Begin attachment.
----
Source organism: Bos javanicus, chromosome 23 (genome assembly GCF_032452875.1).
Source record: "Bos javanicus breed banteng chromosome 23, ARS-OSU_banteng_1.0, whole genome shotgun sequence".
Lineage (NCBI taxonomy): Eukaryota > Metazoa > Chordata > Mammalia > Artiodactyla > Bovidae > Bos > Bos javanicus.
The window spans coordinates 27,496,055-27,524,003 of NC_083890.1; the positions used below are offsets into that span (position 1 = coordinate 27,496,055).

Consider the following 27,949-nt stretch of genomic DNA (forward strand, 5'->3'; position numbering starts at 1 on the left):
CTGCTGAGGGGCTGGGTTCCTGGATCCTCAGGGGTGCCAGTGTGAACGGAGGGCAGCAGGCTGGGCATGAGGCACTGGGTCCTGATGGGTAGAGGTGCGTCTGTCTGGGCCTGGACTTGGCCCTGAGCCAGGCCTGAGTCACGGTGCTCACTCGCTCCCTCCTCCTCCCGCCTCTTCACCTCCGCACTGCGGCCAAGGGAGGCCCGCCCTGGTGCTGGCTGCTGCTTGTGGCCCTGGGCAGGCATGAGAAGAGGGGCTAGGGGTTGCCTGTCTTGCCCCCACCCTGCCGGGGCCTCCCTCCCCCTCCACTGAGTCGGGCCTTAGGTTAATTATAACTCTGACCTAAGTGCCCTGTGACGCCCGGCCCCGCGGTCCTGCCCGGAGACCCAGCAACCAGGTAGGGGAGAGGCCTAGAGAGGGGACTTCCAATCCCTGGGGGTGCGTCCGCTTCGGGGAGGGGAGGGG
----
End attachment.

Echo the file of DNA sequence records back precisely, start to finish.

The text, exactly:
Source organism: Bos javanicus, chromosome 23 (genome assembly GCF_032452875.1).
Source record: "Bos javanicus breed banteng chromosome 23, ARS-OSU_banteng_1.0, whole genome shotgun sequence".
Lineage (NCBI taxonomy): Eukaryota > Metazoa > Chordata > Mammalia > Artiodactyla > Bovidae > Bos > Bos javanicus.
The window spans coordinates 27,496,055-27,524,003 of NC_083890.1; the positions used below are offsets into that span (position 1 = coordinate 27,496,055).

Consider the following 27,949-nt stretch of genomic DNA (forward strand, 5'->3'; position numbering starts at 1 on the left):
CTGCTGAGGGGCTGGGTTCCTGGATCCTCAGGGGTGCCAGTGTGAACGGAGGGCAGCAGGCTGGGCATGAGGCACTGGGTCCTGATGGGTAGAGGTGCGTCTGTCTGGGCCTGGACTTGGCCCTGAGCCAGGCCTGAGTCACGGTGCTCACTCGCTCCCTCCTCCTCCCGCCTCTTCACCTCCGCACTGCGGCCAAGGGAGGCCCGCCCTGGTGCTGGCTGCTGCTTGTGGCCCTGGGCAGGCATGAGAAGAGGGGCTAGGGGTTGCCTGTCTTGCCCCCACCCTGCCGGGGCCTCCCTCCCCCTCCACTGAGTCGGGCCTTAGGTTAATTATAACTCTGACCTAAGTGCCCTGTGACGCCCGGCCCCGCGGTCCTGCCCGGAGACCCAGCAACCAGGTAGGGGAGAGGCCTAGAGAGGGGACTTCCAATCCCTGGGGGTGCGTCCGCTTCGGGGAGGGGAGGGG